Gearing up for a deployment can be stressful. But getting those orders cancelled or postponed can be more so, especially after spending weeks, even months, preparing yourself for the mission—and your family for the changes.
Can’t dwell on it too long. That’s the military. You’ll likely have to undo some of the changes you’ve only recently made. Here are contingency management steps to consider.
Contingency Planning Is Part of Deployment Planning.
- First Things First
- Alert family members and loved ones. After all that planning, expect some frustration. You may be irritated, while others may feel in limbo. Communicate with your family. Then create a contingency plan.
- Secure your housing. Notify your installation housing office or landlord ASAP about remaining in your home if you’re renting. If you own and planned to rent your home or sell it, alert your property manager or realtor to the change of plans.
- Contact schools or medical offices. If you’ve transferred school or medical records in preparation of the move, now is the time to get them sent back to their original locations.
- Update your family care plan. Single parents, dual-military couples with children, and those who care for a disabled or elderly family member must complete this document. The plan outlines logistical, financial, medical, legal, and other matters and directs a family caregiver for your loved one(s). Alert the caregiver. Consider revisiting the document.
- Financial Matters
- Adjust your family budget. Deployment can mean higher pay, but cancelled or postponed deployment may not. Revisit any changes made during your deployment planning to reflect the new financial reality.
- Update allotments. You may have adjusted portions of your pay and allowances to other people, creditors or savings accounts based on the higher deployment-related pay you expected. You may want to cancel or revise those adjustments. Complete a Department of Defense Form 2558 or make changes through your MyPay account.
- Change preauthorization for emergency financial assistance. Each service branch offers this assistance for families with demonstrated need. You now may have to cancel or adjust paperwork previously submitted. Contact your service’s emergency relief organization to make changes.
- Heads up! Certain perks under the Servicemembers Civil Relief Act — such as limiting interest rates on debt — will no longer be available if your deployment is cancelled. If suddenly your future feels uncertain, support is available through Military OneSource, the Plan My Deployment tool, or your military installation’s Military and Family Support Center.
- Legal and Other Matters. In preparing for deployment, you may have updated paperwork or several legal documents. As plans have changed, you may want to revise the following:
- Power of attorney. This gives someone else authority to make decisions over your legal and financial affairs while you were deployed. Unless you revoke that authority, that person still can act on your behalf.
- Will. This may or may not need updating. However, if you made updates based on planned deployment, you may want to review it with an attorney from your legal assistance office.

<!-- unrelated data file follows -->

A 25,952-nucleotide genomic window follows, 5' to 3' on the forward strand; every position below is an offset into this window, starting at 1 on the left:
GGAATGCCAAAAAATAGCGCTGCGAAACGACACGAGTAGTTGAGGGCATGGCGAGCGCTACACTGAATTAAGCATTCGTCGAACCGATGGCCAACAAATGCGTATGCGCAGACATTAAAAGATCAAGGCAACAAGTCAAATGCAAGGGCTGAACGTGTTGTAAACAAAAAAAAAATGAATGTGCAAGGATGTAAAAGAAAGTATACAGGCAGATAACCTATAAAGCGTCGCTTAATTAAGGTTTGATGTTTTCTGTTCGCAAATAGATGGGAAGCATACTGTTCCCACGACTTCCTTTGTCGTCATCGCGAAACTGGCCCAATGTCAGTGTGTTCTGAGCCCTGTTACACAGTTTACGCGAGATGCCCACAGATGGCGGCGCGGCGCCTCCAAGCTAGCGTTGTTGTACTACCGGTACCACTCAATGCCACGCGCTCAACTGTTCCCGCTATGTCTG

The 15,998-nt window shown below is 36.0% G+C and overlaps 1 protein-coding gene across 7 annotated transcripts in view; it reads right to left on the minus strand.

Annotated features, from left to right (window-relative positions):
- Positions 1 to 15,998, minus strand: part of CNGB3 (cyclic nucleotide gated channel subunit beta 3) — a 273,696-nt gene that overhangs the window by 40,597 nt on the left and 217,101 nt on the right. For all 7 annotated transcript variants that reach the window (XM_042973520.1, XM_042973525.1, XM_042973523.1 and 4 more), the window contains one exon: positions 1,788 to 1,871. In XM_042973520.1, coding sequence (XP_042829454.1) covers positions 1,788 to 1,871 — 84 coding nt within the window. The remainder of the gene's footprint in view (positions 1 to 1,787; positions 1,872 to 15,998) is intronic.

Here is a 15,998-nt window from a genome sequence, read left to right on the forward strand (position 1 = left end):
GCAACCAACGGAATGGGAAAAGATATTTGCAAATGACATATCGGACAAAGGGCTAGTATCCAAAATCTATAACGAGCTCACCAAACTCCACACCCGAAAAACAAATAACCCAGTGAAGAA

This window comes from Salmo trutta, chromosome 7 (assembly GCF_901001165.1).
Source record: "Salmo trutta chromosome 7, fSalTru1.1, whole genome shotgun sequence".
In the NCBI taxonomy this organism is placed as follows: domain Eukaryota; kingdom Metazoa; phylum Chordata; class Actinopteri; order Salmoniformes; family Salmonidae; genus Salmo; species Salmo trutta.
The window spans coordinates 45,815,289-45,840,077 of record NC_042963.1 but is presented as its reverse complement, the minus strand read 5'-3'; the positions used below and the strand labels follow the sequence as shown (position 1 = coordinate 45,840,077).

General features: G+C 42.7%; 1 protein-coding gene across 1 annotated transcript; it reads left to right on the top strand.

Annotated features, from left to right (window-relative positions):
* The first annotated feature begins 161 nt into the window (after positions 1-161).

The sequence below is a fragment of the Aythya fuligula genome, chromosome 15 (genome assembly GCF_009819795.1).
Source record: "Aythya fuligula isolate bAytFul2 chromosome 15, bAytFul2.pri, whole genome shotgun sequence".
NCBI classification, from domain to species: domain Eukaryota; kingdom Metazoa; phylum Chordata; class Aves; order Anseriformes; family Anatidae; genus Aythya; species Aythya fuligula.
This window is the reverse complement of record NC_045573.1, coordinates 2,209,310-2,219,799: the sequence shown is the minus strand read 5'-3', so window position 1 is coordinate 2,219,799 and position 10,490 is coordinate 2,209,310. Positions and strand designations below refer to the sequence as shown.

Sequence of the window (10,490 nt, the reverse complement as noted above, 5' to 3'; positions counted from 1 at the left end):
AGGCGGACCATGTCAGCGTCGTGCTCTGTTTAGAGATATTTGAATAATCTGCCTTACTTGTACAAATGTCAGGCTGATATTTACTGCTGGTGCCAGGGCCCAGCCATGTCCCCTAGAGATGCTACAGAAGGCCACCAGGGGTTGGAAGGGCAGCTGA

- Living will. With this, you appoint someone to make medical decisions on your behalf when you can’t. If you opt to change this, your installation legal services office can help.
- Insurance policies and other stuff. In planning for deployment, you may have made changes to several documents, which may be worth revisiting. This includes updating beneficiaries and coverage amounts on any life insurance policies to cancelling or changing your change-of-address form.
- Special Considerations for National Guard and Reserve Members
- Civilian employment. A postponement can pose a challenge for National Guard and reserve service members who have already notified their employer of the upcoming deployment. You should provide notice as soon as possible that the deployment has been cancelled or postponed.
- Check your deadlines for reemployment. National Guard and reserve service members still are covered under the Uniformed Services Employment and Reemployment Rights Act for their time spent on active duty preparing for the deployment. But the deadlines for reporting back to work or applying for reemployment vary depending on the amount of time you were away on military duties.
- You will need to let your employer know within the timeframe specified under the act. If the new deployment dates are indefinite or in the distant future, you may need to contact your employer and return to work. You can receive more information on the protections and provisions of the act through your local legal assistance office.
Remember, the military is about relying on others. So reach out to the many military and family support programs that can provide additional information and resources if your deployment is cancelled or postponed. For contact information, visit MilitaryINSTALLATIONS.
This article was written by www.militaryonesource.mil not HelpVet. View original article here.